Language and Gender: Components of the Concept Paper

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Language and Gender: Components of the Concept Paper by Mind Map: Language and Gender: Components of the Concept Paper

1. Background

1.1. The study of language in relation to gender has two main foci - that men and women speak differently, and that men and women are spoken about differently.

2. Definition

2.1. Classification

2.1.1. Men and women speak differently

2.1.2. Men and women are spoken about differently

2.2. Function

2.2.1. A great distinction in use of language between genders reflects societies with strictly defined gender roles

3. Exemplification

3.1. In syntax and pronunciation, females are more sensitive to linguistic norms than males.

3.1.1. Trudgill's self-evaluation test

3.1.2. Elyan et al.'s Lancashire study

3.1.3. Milroy's comparative study of Ballymacarrett, and the Clonard and the Hammer

3.2. Men and women have different communication strategies

3.3. Use of "man" and the male pronouns as generics

3.3.1. Because it is a widely-known ancient rule of English grammar, it is justified.

3.3.2. However, the evidence appears to suggest that the terms in question are false generics.

3.3.2.1. Studies of Schneider and Hucker

3.3.2.2. Stanley

3.3.2.2.1. counted the words for sexually promiscuous females and males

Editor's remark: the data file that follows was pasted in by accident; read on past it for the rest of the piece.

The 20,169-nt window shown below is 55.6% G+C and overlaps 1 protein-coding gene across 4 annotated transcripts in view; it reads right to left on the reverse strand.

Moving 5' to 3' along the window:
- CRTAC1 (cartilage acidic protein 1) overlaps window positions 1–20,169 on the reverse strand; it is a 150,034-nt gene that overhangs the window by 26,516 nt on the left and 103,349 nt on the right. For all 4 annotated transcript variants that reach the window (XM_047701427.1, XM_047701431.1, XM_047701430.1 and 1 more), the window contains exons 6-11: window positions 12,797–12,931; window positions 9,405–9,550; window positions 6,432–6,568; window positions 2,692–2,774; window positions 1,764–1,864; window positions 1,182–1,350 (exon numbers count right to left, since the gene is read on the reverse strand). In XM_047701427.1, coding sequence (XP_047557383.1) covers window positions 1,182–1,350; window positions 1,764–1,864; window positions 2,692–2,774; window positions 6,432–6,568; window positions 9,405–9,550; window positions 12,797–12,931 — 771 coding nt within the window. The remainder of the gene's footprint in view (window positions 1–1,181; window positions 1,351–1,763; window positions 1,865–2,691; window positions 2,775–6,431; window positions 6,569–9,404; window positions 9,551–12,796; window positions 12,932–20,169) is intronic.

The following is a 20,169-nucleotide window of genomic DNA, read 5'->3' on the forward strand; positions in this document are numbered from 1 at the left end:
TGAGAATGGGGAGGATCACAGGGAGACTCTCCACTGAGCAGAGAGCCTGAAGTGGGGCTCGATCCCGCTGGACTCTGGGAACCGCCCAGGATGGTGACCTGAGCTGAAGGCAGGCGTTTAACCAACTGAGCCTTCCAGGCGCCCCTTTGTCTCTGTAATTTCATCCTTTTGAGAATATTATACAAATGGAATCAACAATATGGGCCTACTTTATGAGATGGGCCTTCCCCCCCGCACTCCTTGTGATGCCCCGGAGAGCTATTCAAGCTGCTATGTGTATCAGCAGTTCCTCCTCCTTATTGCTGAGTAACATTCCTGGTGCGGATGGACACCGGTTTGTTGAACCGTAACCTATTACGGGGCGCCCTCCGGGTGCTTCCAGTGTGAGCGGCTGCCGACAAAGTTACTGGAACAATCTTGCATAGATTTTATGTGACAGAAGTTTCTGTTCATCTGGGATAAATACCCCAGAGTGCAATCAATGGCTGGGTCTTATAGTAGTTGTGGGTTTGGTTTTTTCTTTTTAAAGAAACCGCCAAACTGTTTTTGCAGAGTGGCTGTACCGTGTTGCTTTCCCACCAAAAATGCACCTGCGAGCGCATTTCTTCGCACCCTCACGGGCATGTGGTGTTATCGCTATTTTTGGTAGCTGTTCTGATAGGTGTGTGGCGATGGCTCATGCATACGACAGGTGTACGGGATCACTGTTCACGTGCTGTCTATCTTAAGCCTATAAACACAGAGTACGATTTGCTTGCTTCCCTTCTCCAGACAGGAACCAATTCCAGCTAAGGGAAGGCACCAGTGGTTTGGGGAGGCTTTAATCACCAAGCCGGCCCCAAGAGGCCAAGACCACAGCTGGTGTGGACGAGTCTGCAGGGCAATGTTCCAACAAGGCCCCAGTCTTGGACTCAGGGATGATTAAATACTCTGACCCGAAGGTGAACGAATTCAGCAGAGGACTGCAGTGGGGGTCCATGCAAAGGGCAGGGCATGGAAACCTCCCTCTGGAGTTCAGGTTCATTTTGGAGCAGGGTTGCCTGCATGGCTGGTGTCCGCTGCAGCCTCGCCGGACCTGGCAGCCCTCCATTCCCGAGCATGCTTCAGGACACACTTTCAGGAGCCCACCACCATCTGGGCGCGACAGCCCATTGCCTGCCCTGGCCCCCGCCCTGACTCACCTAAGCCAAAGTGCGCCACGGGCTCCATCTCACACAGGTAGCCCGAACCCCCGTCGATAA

4. Explanation of Models and Worldview

4.1. Trudgill Norwich, Labov, Coates

4.1.1. Female speakers tend to use more prestige forms than males.

4.2. Milroy

4.2.1. Group solidarity is more influential in activating group speech patterns than the desire to achieve a certain norm.

4.3. Zimmerman and West

4.3.1. Men tend to interrupt very frequently and are slow to provide supporting responses to women's speech turns.

4.4. Lakoff and Holmes

4.4.1. Women help a conversation to move along smoothly.

4.5. Bernard, Swacker, Eakins (1975), and Eakins (1978)

4.5.1. Men generally talk more than women

4.6. Spender

4.6.1. It seems that women speak more than men because men are expected by the culture in general to talk, therefore it is more noticeable if women talk.

4.7. Schneider and Hucker

4.8. Stanley

4.8.1. Language has only a negative semantic space for women.

4.8.2. Behavioral standards required of a "lady" are reflected in linguistic usage

4.9. Graham

5. Context

5.1. Relevance to Domain

5.1.1. The way language varies based on gender demonstrates the ways in which males and females are stereotyped within the culture

5.2. Purpose

5.2.1. To increase awareness on how language and gender are connected.